The benefit will be paid according to the Income Replacement Rate (“IRR”). The maximum IRR is fixed at 60% and the minimum IRR is currently set at 38%. In short, the amount the fund with pay out can vary between a maximum rate of 60% of remuneration for lower income contributors and a lower rate of remuneration for higher income earners.

The Covid-19 benefits will only be paid to the employee if the benefit together with any additional payments from the employer during this period does not exceed their normal remuneration that the employee would ordinarily have received for work during that period. However, if this calculation is less than R3 500.00, the employee will receive the minimum wage of R3 500.00.


TERS: Procedure to apply for the benefit

The employer must apply for the benefit on behalf of the employee. The employer must report the closure of their business to the email address: However, if an employer is a member of a bargaining council then the employer must contact their bargaining council to determine if any arrangements have been made with the UIF for the payment of TERS benefits to employees. These employers may not be able to apply to UIF for benefits if they are members of a bargaining council that has made arrangements with the UIF for the payment of benefits to employees.

A response will be sent back to the employer outlining the application process and the documents to be submitted. The required documents must be submitted to a separate email address being:

As at today, businesses that are sending out emails to TERS to register for the funding are receiving an automated response that “their (TERS funding) email addresses are no longer valid”. As there is no answer on the dedicated TERS landlines as a result of the mass incoming calls, the reasonable conclusion is that there may be a major backlog in the TERS application system or a technical error in the system.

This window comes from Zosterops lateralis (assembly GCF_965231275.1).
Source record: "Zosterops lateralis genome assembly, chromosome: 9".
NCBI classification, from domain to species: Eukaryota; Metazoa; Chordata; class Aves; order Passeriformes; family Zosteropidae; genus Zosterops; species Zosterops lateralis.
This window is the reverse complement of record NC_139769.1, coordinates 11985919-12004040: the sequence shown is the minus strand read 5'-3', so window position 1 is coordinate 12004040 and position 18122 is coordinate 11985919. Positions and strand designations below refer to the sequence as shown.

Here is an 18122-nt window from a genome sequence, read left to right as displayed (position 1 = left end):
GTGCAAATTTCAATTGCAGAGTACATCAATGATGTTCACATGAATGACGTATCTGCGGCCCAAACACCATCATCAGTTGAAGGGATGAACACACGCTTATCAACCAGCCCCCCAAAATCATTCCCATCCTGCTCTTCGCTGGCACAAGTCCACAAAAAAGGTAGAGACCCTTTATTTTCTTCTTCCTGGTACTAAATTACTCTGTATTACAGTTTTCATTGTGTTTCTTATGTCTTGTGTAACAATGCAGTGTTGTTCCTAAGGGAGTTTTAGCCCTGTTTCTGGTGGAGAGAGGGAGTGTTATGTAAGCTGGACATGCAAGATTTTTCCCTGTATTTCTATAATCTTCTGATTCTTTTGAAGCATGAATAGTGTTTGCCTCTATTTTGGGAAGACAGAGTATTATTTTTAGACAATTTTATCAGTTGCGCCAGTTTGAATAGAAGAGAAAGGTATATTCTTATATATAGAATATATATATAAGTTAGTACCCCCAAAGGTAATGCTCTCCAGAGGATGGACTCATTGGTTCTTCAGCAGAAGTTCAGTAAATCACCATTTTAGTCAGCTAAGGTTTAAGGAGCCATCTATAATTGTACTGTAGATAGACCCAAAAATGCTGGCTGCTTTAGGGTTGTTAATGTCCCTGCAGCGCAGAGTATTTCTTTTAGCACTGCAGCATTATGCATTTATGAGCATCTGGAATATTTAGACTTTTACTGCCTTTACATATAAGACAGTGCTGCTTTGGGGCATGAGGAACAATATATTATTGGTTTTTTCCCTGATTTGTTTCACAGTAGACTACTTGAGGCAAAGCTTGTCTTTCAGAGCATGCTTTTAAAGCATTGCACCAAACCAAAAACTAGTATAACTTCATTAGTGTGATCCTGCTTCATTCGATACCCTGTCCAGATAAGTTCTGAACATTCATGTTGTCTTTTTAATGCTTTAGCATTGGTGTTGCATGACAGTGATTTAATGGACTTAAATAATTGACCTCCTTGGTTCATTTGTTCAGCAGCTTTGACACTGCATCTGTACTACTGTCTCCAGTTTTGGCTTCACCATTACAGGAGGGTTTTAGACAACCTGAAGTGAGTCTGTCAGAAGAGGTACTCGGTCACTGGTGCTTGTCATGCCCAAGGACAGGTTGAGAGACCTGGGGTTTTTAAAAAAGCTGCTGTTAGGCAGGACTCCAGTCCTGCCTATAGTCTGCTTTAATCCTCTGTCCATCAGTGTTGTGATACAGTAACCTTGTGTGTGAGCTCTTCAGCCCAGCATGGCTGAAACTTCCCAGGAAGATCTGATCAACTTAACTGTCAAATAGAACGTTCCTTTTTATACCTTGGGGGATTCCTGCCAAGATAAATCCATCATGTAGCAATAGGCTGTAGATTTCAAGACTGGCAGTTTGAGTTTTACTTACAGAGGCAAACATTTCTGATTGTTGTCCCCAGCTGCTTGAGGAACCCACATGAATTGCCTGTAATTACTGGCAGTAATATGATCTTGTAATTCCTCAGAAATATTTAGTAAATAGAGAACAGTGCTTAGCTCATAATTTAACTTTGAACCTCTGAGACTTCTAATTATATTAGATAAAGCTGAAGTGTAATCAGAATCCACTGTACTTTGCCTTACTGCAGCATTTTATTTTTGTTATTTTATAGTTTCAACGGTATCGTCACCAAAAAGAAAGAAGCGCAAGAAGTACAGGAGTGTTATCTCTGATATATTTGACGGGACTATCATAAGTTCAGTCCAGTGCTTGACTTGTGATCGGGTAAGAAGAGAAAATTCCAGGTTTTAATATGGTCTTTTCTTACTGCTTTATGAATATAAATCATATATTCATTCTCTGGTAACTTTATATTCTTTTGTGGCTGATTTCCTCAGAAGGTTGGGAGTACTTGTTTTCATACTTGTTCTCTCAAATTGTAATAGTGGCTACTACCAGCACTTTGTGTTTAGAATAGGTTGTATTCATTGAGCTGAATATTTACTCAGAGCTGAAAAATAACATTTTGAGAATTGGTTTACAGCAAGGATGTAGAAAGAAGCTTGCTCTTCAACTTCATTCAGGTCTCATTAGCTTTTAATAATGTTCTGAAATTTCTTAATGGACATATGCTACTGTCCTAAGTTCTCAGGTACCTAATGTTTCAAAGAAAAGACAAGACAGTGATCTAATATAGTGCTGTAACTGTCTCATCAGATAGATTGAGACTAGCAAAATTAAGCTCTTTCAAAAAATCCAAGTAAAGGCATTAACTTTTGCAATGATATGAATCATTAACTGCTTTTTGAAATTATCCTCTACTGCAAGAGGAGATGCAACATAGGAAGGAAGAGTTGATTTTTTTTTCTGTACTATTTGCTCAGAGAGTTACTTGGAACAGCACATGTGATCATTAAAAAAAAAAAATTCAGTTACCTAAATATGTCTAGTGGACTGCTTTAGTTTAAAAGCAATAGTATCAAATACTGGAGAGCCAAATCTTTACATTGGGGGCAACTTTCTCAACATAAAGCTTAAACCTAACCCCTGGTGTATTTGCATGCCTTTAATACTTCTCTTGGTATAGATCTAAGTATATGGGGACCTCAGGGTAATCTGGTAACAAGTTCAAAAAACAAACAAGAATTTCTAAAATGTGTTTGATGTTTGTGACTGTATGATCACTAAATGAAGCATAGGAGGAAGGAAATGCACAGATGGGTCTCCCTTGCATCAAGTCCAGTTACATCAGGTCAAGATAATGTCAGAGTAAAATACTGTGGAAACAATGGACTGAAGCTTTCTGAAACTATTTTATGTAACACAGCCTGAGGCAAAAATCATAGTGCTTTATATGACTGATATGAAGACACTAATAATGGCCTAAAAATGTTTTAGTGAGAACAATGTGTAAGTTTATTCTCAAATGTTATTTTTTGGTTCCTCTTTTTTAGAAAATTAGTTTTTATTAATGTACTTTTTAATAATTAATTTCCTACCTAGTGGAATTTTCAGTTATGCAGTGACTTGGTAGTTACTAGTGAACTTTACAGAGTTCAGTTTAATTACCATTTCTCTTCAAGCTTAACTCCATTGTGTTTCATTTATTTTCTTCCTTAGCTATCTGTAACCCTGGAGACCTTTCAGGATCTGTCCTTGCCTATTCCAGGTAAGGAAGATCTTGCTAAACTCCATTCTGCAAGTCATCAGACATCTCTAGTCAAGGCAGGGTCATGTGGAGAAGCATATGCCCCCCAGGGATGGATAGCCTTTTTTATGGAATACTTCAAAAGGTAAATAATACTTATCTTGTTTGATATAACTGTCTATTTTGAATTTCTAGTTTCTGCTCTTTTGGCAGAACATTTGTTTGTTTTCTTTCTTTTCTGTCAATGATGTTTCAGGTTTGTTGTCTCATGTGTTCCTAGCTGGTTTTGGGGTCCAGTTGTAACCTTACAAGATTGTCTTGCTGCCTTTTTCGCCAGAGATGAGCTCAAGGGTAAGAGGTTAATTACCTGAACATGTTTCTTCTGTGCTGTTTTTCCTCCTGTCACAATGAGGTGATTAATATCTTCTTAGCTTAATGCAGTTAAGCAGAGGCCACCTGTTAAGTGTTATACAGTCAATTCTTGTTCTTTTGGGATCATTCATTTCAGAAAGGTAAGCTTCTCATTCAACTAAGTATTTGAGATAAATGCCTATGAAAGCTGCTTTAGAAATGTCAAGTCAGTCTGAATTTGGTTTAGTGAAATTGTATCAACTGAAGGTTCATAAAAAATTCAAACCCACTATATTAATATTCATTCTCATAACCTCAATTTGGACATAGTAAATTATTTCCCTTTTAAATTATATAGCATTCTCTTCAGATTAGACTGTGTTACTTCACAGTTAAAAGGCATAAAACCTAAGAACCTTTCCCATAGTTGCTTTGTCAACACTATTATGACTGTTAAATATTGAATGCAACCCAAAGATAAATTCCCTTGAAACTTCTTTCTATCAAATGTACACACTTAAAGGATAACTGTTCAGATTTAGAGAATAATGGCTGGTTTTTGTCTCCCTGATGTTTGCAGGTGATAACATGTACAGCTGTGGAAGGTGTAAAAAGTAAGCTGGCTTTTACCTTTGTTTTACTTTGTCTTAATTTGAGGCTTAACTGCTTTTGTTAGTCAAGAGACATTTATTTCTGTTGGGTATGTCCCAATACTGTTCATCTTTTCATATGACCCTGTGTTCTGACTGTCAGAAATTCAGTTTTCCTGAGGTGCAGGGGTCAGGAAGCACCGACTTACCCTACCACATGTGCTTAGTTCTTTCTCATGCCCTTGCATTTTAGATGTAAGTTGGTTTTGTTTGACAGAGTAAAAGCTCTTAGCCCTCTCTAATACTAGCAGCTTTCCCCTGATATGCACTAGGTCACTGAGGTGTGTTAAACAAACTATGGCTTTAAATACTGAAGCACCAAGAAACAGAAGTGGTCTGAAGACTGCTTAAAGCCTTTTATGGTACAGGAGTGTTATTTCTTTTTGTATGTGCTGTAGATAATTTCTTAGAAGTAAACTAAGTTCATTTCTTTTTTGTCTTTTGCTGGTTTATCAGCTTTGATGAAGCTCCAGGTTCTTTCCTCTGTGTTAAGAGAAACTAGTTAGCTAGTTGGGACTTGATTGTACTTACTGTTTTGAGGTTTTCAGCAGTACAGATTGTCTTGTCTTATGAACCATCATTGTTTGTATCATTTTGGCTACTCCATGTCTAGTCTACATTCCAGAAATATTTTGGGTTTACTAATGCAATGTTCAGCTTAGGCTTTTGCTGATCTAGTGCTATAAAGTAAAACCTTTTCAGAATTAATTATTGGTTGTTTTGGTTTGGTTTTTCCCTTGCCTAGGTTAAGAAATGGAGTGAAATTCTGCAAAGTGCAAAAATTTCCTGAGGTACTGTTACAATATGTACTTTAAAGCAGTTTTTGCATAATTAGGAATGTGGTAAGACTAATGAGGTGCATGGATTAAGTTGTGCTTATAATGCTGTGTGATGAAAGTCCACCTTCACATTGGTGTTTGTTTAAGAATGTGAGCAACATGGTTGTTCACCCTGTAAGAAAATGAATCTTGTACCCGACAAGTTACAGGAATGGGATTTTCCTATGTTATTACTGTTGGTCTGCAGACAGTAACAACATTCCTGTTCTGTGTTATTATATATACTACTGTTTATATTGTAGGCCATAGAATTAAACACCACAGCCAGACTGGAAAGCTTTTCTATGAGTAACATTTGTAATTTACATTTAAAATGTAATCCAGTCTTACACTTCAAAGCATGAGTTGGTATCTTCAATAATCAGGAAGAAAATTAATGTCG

In order to proceed forward with accessing the TERS funding, once the detours and glitches have been clarified, the employer must have the following documents ready for submission:

  • Letter of authority on the company’s letterhead authorising the appointed person to lodge a claim on behalf of the company
  • 3 months proof of payroll for all employees for whom the benefit is being applied
  • Confirmation of bank account details in the form of certified latest bank statement
  • A letter of confirmation from both the employer and employee showing that the employee was in an agreed precautionary self-quarantine for 14 days
  • A medical certificate from a medicate practitioner together with a continuation form (UI3) if the employee was in self quarantine for longer than 14 days
  • A memorandum of agreement will be sent to the employer. The MOA must be signed by both the employer/employee/bargaining council and returned to the Fund

Lastly, as a measure of protection for employees, the DOL has also regulated that the monies paid by or on behalf of the UIF can only be used to pay employees their benefits. It specifically records that the monies do not form part of the general assets of the business and banks cannot refuse to release or administer the transfer of these monies to employees – this is even if the employer is in overdraft. The reason for this seems to be that these monies do not belong to the employer but to the employees and the employer is merely acting as the agent for the UIF.

The dedicated number that has been created by the Fund for any queries regarding TERS is (012 337 1997). As stated above, as a result of high call volumes, an automated operator requests that the caller direct an email to (currently not operative).

What does this TERS benefit mean at present for all those businesses that still require assistance for their employees. The answer may well be that alternate income replacement mechanisms such as the UIF and SMME funding will have to be tapped into, and very quickly.


In the upcoming circulars we will discuss in detail the processes and practical effect of accessing the UIF benefits and SMME funding.